Popupla's editorial assistant Daniel Schwartz spent a day in Sonoma county learning about viticulture, swimming and sunbathing, and dining on oversized portions at a winery run by the godfather himself, Francis Ford Coppola.
SONOMA, California – On a recent trip to Sonoma County, I spent an unforgettable day at in Geyserville. I returned a bit wider (in my family, that's something to celebrate) and wiser (we care about that, too). Here's what happened.
7 A.M. IN GEYSERVILLE
I wake up at , a quiet hotel off Redwood Highway (US 101). The light streaming into my bright room stirs me at this ungodly early hour. I skip the free coffee calling my name from across the lobby and step outside into the brisk September breeze. Walking north on Geyserville Avenue towards , gazing through the branches that separate the street from the rows of breathtaking vineyards on the other side, I decide I don't need any cappuccino. I continue to downtown Geyserville anyway, shuffling through antique goodies at , taking a photo note of and for future dinners.
10 A.M. ON THE VINEYARD
At Francis Ford Coppola Winery, a ten-minute two-step on Redwood Highway, I check in with Lise Asimont, Director of Grower Relations. Rambling through 24 acres of planted vineyard, feeling the rocky soil give beneath my boots, I learn to taste-test grapes for ripeness (chew skin, don't swallow, dab spit, check color). Then I geek out over the winery's sustainability program, which controls vine health with integrated pest management, fertilizes with composted grape pomace, and closes the loop on water waste by using reclaimed water to irrigate.
1 P.M. BY THE POOL
I end the active part of my day and post up at the winery pool, open weekends through October. Reservations are required and include access to European-style cabines, which are stocked with showers, towels, Sofia Mini white wine singles, and Zoetrope: All-Story fiction magazines. I slather on sunscreen and order an agave honey margarita and full-size Pizza Sophia (wild arugula, prosciutto di Parma, and shaved Parmigiano Reggiano) from the .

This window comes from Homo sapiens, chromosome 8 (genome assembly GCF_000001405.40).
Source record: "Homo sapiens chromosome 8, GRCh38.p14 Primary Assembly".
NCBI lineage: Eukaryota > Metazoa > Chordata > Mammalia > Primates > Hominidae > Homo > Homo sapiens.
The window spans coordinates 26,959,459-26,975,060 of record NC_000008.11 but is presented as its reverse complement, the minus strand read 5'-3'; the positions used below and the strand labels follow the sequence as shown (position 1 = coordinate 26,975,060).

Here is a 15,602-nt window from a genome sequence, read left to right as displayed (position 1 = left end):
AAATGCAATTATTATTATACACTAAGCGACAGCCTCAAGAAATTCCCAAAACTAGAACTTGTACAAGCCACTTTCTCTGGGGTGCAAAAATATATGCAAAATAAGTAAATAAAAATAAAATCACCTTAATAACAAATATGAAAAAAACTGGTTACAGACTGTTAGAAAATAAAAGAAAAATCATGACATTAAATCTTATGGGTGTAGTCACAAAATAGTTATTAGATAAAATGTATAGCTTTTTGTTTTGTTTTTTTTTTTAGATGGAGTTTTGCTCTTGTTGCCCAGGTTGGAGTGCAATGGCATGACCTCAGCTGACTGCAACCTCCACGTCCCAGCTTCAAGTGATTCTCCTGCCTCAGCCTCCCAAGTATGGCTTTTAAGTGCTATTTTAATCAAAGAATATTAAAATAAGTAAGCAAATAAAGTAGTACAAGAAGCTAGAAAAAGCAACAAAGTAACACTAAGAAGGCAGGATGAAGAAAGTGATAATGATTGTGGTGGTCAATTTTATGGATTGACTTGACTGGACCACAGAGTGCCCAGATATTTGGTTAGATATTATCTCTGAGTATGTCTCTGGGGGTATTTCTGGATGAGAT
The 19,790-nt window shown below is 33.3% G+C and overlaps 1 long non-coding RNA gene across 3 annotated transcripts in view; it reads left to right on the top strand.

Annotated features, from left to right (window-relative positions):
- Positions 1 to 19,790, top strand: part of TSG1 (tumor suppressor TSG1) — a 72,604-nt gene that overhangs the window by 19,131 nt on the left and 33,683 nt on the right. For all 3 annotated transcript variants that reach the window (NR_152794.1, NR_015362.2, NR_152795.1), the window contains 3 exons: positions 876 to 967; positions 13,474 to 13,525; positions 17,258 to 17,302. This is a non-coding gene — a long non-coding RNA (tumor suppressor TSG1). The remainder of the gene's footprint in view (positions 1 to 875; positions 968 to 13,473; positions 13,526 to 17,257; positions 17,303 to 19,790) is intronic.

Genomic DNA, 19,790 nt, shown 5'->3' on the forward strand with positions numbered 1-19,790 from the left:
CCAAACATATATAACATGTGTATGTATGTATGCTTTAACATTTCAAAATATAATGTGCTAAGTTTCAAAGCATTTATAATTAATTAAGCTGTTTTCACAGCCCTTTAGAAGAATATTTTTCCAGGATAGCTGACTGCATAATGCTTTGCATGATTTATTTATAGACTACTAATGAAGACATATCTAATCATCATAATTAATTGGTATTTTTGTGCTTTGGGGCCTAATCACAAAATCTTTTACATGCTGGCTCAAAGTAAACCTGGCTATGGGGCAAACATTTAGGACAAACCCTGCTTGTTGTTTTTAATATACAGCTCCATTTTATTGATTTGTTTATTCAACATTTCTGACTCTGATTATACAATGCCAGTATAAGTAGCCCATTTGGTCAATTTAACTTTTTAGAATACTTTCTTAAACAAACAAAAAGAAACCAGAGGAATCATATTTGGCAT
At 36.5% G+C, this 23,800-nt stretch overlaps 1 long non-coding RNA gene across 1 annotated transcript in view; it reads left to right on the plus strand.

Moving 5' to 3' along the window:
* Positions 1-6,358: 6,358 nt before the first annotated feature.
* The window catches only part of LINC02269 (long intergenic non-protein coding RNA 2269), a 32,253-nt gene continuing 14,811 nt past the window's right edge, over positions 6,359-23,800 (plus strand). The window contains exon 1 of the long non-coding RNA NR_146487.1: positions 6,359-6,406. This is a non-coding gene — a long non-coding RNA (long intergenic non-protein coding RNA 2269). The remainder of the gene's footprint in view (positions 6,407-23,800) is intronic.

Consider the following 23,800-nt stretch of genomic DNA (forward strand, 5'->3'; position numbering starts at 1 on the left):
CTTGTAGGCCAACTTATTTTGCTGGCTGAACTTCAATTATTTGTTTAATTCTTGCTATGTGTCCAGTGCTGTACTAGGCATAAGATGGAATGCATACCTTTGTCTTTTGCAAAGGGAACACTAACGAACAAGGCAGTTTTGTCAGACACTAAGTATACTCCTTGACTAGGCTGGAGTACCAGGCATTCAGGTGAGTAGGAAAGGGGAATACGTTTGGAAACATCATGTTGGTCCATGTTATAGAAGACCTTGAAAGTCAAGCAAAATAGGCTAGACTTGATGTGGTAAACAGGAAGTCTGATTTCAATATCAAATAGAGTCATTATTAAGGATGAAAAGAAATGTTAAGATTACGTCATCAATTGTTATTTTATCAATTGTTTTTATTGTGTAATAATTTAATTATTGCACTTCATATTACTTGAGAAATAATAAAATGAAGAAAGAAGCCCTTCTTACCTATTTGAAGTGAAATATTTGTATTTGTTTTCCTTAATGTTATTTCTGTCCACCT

Breaking the unwritten rule of the pre-pool digestion period, I jump in and float full-stomach among splashing kids and boozed-up parents. Looking around, I notice an adorable teepee children's library, bocce courts, and an event park pavilion with an original mural from Godfather: Part II. It turns out kid-friendly wineries do exist. And I'm swimming at one of them.
3 P.M. IN THE WINERY
Inside the winery, I'm following grapes on their journey from pluck to pour on a behind-the-scenes look at wine production, which guests can experience on the Bottling Ballet Mecanique Tasting tour. Before we start, I stop and stare at truckloads of grapes getting dumped, de-stemmed, and washed, wondering why this is so satisfying to watch. They let me in on the action, and soon I'm straining my muscles stirring the aromatic contents of a yeast-free primary fermenting tank. I move on and almost pass out from sniffing the concentrated carbon dioxide of a yeast-heavy secondary fermenting tank, which I strongly caution against. We finish the tour in the labeling room, which isn't running because it's the weekend. Blame it on the yeast high: I find myself imagining blank bottles dance down the conveyor belt.